That said, in these turbulent times for journalism, I’ve finally realized that, indeed, there is nothing so powerful as a good theory to help us understand some of the fundamentals of human nature that don’t change as fast as technologies and organizations and business models do.

As thus, I think that the Media Choice Model is really useful way to evaluate the various ideas and proposals news organizations are coming up with as they attempt to carve out a viable presence on the Web. This model is based on the work of Acting Dean of the Missouri Journalism School, Esther Thorson, and acting associate dean Margaret Duffy.

Media Choice Model spells out the fundamental needs people are seeking to be met when they go online:





Uh, okay. Sounds pretty vague, right? But where the rubber meets the road comes in helping you to avoid doing something…Web video or audio, for example…just because you CAN, thereby wasting valuable resources. Save those tools for when you think they will meet people’s needs. Say you have an idea on how to pull together some evergreen content your organization already produces in one place on your site. How does this proposal meet the above needs? For example, have you provided opportunities for your audience to interact with that content in ways that meet connectivity needs? And so on and so forth.

Any other ideas on how to apply the media choice model? Please post them here. I will be posting some more on this subject, with the help of some of my friends who study this model in much more detail than I do.


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Newsroom Culture and Change

Hopefully I’ll be able to get back to posting a bit more frequently now that an extremely busy week has ended. 🙂 Here’s a final installment from the notes I prepared for a meeting in DC on managing change in the newsroom last March. Again, holler if you want more complete references.

  • Modern management trends include a general embrace of “performance-oriented” cultures, in which the hierarchies that typically characterized most businesses in the 20th century are flattened and people at lower-levels are given more responsibility and flexibility (e.g. control over work hours). Higher levels of training and professional development are also now the norm. Newspapers have been slow to embrace these trends (Lewis 1997), although the constant deadlines of the 24-7 news environment of the Web are building up pressure for authority to be spread out more broadly.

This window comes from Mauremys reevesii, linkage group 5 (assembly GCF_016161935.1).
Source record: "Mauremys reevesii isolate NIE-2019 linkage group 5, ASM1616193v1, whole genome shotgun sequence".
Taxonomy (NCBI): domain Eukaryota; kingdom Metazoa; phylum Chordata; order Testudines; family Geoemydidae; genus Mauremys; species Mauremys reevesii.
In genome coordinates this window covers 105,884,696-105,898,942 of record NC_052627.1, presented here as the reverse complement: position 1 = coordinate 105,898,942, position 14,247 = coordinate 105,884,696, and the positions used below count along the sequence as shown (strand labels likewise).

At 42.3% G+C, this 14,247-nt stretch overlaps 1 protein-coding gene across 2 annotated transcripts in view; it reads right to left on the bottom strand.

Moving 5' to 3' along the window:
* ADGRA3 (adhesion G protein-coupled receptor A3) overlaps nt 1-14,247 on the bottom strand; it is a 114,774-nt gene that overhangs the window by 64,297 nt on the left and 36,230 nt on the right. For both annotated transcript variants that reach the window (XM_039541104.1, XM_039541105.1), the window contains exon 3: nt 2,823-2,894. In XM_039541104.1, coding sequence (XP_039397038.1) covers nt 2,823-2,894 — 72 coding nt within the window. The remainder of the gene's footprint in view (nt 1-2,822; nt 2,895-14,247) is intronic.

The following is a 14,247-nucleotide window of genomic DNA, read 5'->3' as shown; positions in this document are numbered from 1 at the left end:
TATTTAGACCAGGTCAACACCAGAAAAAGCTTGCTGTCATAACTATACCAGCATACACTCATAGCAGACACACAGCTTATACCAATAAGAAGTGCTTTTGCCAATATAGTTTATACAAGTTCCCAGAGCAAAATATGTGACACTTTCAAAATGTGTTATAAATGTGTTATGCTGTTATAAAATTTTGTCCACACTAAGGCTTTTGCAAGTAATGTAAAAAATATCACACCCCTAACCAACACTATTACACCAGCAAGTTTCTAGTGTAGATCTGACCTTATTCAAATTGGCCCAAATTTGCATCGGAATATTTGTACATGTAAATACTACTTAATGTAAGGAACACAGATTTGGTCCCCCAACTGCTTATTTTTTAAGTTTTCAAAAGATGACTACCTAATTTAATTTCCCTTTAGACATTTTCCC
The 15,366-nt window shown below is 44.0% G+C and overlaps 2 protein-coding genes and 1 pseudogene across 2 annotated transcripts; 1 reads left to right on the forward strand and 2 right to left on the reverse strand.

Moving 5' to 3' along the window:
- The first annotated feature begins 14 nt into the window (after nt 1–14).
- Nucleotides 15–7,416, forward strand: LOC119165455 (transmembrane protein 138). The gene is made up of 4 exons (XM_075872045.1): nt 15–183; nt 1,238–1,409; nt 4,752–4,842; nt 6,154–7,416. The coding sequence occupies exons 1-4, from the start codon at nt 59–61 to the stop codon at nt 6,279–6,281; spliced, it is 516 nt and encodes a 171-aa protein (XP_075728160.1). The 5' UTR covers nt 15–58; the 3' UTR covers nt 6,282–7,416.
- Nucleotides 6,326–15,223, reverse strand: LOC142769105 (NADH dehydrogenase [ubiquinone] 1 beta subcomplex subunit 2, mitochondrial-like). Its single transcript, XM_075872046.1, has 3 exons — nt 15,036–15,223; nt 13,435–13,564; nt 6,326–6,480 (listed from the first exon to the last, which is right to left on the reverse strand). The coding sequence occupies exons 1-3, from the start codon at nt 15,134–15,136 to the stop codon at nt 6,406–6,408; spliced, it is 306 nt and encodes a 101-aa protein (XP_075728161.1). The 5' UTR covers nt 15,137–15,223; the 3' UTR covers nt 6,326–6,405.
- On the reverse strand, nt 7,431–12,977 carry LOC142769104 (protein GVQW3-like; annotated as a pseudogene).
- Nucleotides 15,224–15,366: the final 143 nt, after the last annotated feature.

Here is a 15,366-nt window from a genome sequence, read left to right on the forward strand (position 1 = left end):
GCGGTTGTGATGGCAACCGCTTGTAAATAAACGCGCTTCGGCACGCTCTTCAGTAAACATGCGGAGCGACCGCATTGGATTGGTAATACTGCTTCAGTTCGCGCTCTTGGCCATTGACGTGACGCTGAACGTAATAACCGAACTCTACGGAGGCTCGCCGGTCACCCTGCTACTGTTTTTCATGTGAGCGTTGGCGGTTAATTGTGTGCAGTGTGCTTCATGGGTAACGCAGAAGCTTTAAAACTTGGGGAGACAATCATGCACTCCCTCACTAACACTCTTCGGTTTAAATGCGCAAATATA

• Hierarchies die hard in newsrooms (and not necessarily because leaders won’t relinquish power). Newsrooms have individualistic cultures. Even lower-level staffers in a newsroom have a considerable degree of autonomy and authority over their own work, and often tell researchers that they would prefer to be told yes, go for it or no, you can’t, than to be asked to collaborate with others to come up with a collective answer to a problem (Gade, 2004).
  • Team-based structures can be hard to pull off in journalism due to the individualistic culture described above. This doesn’t mean teams are always ineffective, but managers should be aware that staff may resist them and feel less empowered in these structures (Gade, 2004; Hansen and Neuzil, 1998).
  • Managers and rank-and-file are often eons apart in how they perceive a newsroom change. Each group has a tendency to blame the other and make untested assumptions about the motivation or abilities or true intentions of those above or below them in the hierarchy. For example, many managers may think that they already have mastered many of the techniques suggested by the research listed here (after all, some of them are fairly commonsensical to anyone who has spent time in a newsroom). However, when staffers are surveyed, they often rate their bosses much lower (Gade, 2004).
  • Research suggests an organizational chart is not always the only or even the best way to understand who wields power or has influence in newsrooms (Schein, 2004; Argyris and Schon, 1974; Harrison, 2005). For example, a star columnist or an administrative assistant who influences access to higher-ups may have more power to get things done than those who are technically above them in the newsroom hierarchy. An outside assessment can help you to determine how decisions are made and executed within an organization in less obvious ways and how this affects change efforts.
  • Indeed, understanding your organization’s culture is key to understanding how to change it. Researchers of organizational change understand a group’s culture by looking not only at what people say they value, but also the underlying assumptions that govern what they actually do (Schein, 2004).
  • A key aspect of understanding organizational culture involves looking at the interpersonal dynamics that underlie what is commonly known as “office politics.” In stressful situations in which an individual’s or a group’s sense of identity, competence, or self-worth are threatened, people will resort to one or several different defensive routines mentioned earlier, that can block learning and change (Kets de Vries, 2001; Stapley, 2006).